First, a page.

Through the quest for a queer speech, and as a radical practice what is thought through with definitive subversive tools are some of the quintessential problems and dynamics that control and direct gay identity issues in relation to high art – questions of doing art while having to deal with and exist within the mainstream/heterosexual world; to live an alternative life, to demand equal rights, and to live with art making as one’s vocation. In this regard gay artists can be seen at crossroads; on one hand making choices between one’s political concerns, creating meanings, choosing materials, forms, and aesthetics, and on the other, acting in conjunction with the minoritarian political identity. From within the above indicated problematic the present project also intends to interrogate so as to check out if in particular ways (high)art produced by gay people are tamed to fit neatly with-in the high art realm.
The proposed project entails traveling to Mumbai, Pune, Hyderabad, Bangalore, Chennai, New Delhi, Lucknow, Kolkata and a few other places if the need be, so as to (1) document the activist initiatives of various NGO, community and other such organizations and (2) to interact with members of the gay community on the key issues of cultural production and its affects. The project will undertake interacting, interviewing and documenting the work of prominent artists in the above centers. Considering the specific mediumistic specificity of different cultural productions, the attempt would be to understand and articulate the modes of reception of cultural production and the production of meanings.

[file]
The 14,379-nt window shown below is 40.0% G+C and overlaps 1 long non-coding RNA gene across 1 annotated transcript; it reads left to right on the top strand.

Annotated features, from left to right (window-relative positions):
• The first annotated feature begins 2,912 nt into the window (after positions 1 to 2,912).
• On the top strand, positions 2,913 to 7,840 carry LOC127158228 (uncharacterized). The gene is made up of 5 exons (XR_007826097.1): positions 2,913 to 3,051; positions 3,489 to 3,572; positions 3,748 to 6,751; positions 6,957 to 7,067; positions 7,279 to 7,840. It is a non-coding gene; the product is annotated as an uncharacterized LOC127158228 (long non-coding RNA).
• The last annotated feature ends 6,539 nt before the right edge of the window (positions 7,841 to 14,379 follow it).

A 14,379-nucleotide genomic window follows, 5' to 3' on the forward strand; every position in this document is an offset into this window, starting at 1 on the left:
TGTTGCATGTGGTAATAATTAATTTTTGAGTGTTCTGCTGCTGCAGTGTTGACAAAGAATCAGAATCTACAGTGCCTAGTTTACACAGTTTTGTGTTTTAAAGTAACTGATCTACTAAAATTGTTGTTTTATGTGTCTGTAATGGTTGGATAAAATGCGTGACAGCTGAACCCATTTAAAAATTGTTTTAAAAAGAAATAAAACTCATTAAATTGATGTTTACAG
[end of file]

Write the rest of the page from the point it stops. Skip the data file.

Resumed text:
Within the specific scope of the proposed research, interviews on the above defined premises with writers such as Raj Rao, Hoshang Merchant and Mahesh Dattani will be undertaken. On the similar lines interviews will be conducted with film director Onir Ban, performer Astad Deboo, and visual artists Sunil Gupta and Jehangir Jani. Video- graphed excerpts of the interviews will be edited and put together as a documentary that will throw light on the interface of activism and art.
The present researcher in the course of last over five years have published and presented on public forums on prominent visual artists who have dealt with gay thematic in their works, and the proposed research project is expected to enable further publications of a few essays and/or publication of a book.
The present research intends to highlight the need for raising awareness among the gay community about its cultural achievements and in the public realm at large. The direction of the present research is also towards interacting with prominent members of the gay community regarding a possibility of creating a future center for documenting, archiving, promoting research and enabling queer cultural practices in India.
Prof. Shivaji K Panikkar